On August 5, 2004, the United States signed the Dominican Republic-Central America-United States Free Trade Agreement (CAFTA-DR or Agreement) with five Central American countries (Costa Rica, El Salvador, Guatemala, Honduras, and Nicaragua) and the Dominican Republic (the Parties). Under the Agreement, the Parties are significantly liberalizing trade in goods and services.
The CAFTA-DR also includes important disciplines relating to: customs administration and trade facilitation, technical barriers to trade, government procurement, investment, telecommunications, electronic commerce, intellectual property rights, transparency and labor and environmental protection.
The Agreement entered into force for the United States, El Salvador, Guatemala, Honduras, and Nicaragua in 2006. The CAFTA-DR entered into force for the Dominican Republic on March 1, 2007, and for Costa Rica on January 1, 2009.
In 2008, the Parties implemented amendments to several textile-related provisions of the CAFTA-DR, including, in particular, changing the rules of origin to require the use of U.S. or regional pocket bag fabric in originating apparel. The Parties also implemented a reciprocal textile inputs sourcing rule with Mexico.
Under this rule, Mexico provides duty-free treatment on certain apparel goods produced in a Central American country or the Dominican Republic with U.S. inputs, and the United States provides reciprocal duty-free treatment under the CAFTA-DR on certain apparel goods produced in a Central American country or the Dominican Republic with Mexican inputs.
These changes will further strengthen and integrate regional textile and apparel manufacturing and create new economic opportunities in the United States and the region.
U.S.-Nicaragua Trade Facts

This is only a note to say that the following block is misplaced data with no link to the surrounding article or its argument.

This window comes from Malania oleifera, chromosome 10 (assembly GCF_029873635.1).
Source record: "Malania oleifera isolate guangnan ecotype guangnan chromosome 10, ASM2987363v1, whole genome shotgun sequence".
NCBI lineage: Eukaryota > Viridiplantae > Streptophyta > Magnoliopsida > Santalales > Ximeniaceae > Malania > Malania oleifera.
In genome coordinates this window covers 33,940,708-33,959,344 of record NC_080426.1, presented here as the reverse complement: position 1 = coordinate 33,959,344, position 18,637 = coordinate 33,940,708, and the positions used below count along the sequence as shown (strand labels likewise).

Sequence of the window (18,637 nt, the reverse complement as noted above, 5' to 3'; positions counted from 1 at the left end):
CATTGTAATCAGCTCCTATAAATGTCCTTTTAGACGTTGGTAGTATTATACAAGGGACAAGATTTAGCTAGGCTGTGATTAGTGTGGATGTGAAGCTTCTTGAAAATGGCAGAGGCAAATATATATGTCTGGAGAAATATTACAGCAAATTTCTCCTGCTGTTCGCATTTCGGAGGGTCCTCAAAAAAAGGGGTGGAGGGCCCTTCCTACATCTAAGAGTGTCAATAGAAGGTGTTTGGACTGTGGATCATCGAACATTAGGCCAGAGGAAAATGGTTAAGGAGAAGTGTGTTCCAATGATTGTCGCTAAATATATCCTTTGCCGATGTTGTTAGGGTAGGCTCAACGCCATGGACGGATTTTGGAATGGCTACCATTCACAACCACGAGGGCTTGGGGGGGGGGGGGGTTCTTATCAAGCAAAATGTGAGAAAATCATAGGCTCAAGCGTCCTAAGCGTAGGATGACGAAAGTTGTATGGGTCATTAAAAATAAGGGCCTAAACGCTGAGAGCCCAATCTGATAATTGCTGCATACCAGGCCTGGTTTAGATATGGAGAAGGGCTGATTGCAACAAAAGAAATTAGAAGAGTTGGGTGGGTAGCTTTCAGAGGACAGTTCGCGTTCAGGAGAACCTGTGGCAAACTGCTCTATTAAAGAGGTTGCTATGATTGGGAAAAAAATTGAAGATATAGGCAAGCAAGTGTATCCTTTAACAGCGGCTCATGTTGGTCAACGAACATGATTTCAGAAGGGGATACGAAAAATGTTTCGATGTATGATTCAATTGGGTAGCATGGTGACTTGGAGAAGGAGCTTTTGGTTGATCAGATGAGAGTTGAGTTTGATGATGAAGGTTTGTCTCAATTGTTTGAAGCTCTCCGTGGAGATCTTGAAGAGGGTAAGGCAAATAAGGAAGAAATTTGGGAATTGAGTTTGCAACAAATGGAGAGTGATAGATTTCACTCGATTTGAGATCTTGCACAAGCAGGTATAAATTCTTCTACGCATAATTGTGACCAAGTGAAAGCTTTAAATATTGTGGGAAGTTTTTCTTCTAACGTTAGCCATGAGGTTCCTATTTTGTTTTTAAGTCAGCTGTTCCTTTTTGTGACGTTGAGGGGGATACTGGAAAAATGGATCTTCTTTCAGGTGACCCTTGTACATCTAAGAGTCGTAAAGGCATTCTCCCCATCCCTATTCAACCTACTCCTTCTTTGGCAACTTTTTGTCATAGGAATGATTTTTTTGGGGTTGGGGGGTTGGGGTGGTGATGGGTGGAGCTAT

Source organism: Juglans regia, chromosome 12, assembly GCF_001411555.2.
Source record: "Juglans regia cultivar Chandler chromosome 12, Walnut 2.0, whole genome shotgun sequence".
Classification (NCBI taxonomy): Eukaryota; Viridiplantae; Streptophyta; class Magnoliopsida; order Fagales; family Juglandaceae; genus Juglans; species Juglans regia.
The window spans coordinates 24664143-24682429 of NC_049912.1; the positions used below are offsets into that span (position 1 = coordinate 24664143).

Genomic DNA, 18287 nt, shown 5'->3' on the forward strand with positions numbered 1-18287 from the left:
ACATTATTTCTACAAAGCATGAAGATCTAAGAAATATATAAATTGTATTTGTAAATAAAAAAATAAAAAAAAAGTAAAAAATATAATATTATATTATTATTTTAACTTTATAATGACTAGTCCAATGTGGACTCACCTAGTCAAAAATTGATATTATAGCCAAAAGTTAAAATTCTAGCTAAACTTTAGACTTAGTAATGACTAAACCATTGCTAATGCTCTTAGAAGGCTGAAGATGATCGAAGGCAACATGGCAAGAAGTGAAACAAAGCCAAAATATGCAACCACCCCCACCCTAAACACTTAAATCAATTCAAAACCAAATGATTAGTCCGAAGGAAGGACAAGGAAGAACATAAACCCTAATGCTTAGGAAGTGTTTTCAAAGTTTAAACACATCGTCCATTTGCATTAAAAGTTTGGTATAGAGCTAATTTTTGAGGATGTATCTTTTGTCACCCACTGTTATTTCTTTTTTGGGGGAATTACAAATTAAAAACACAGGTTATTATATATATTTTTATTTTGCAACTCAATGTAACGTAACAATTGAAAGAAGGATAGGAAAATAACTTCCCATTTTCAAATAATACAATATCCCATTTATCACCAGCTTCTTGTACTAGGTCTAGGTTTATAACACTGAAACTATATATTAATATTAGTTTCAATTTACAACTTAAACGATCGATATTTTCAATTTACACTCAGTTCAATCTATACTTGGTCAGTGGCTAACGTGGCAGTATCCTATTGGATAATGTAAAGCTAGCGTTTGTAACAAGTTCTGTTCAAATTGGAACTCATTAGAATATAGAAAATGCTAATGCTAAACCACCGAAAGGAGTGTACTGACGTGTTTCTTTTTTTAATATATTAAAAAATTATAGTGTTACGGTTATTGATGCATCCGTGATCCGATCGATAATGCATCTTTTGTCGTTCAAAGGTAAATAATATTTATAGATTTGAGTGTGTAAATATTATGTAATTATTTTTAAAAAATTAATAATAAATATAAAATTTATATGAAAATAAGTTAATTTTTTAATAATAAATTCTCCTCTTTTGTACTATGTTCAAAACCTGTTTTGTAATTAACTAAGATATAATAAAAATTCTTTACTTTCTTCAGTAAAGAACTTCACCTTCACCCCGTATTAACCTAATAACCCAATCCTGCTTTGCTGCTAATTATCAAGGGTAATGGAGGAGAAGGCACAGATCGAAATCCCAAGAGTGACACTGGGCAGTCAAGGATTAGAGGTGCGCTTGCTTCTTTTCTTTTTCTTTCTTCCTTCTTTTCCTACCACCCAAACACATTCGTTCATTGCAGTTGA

Nicaragua is currently our 68th largest goods trading partner with $3.7 billion in total (two way) goods trade during 2011. Goods exports totaled $1.1 billion; Goods imports totaled $2.6 billion. The U.S. goods trade deficit with Nicaragua was $1.5 billion in 2011.
Nicaragua was the United States= 82nd largest goods export market in 2011.
U.S. goods exports to Nicaragua in 2011 were $1.1 billion, up 7.8% ($77 million) from 2010, and up 179% from 2000. U.S. exports to Nicaragua are up 69% from 2005 (Pre-FTA).
The top export categories (2-digit HS) in 2011 were: Special Other (articles donated for relief) ($175 million), Machinery ($148 million), Cereals (wheat, corn, and rice,) ($127 million), Electrical Machinery ($56 million), and Fats and Oils (soybean oil) ($47 million).
U.S. exports of agricultural products to Nicaragua totaled $264 million in 2011. Leading categories include: wheat ($55 million), coarse grains ($43 million), soybean oil ($34 million), and rice ($28 million).
Nicaragua was the United States= 62nd largest supplier of goods imports in 2011.
U.S. goods imports from Nicaragua totaled $2.6 billion in 2011, a 29.7% increase ($595 million) from 2010, and up 341% from 2000. U.S. imports from Nicaragua are up 120% from 2005 (Pre-FTA).
The five largest import categories in 2011 were: Knit Apparel ($978 million), Woven Apparel ($379 million), Electrical Machinery ($350 million), Spices, Coffee, and Tea (coffee) ($224 million), and Meat (beef) ($165 million).
U.S. imports of agricultural products from Nicaragua totaled $506 million in 2011. Leading categories include: coffee (unroasted) ($222 million), and red meats, fresh/chilled/frozen ($165 million).
The U.S. goods trade deficit with Nicaragua was $1.5 billion in 2011, a 50.5% increase ($519 million) over 2010.
U.S. foreign direct investment (FDI) in Nicaragua (stock) was $320 million in 2011, a 19.4 percent increase from 2010.
There is no information on the distribution of U.S. FDI in Nicaragua.
Nicaragua FDI in the United States (stock) was not available in 2011.
NOTE: No services trade data with Nicaragua is available.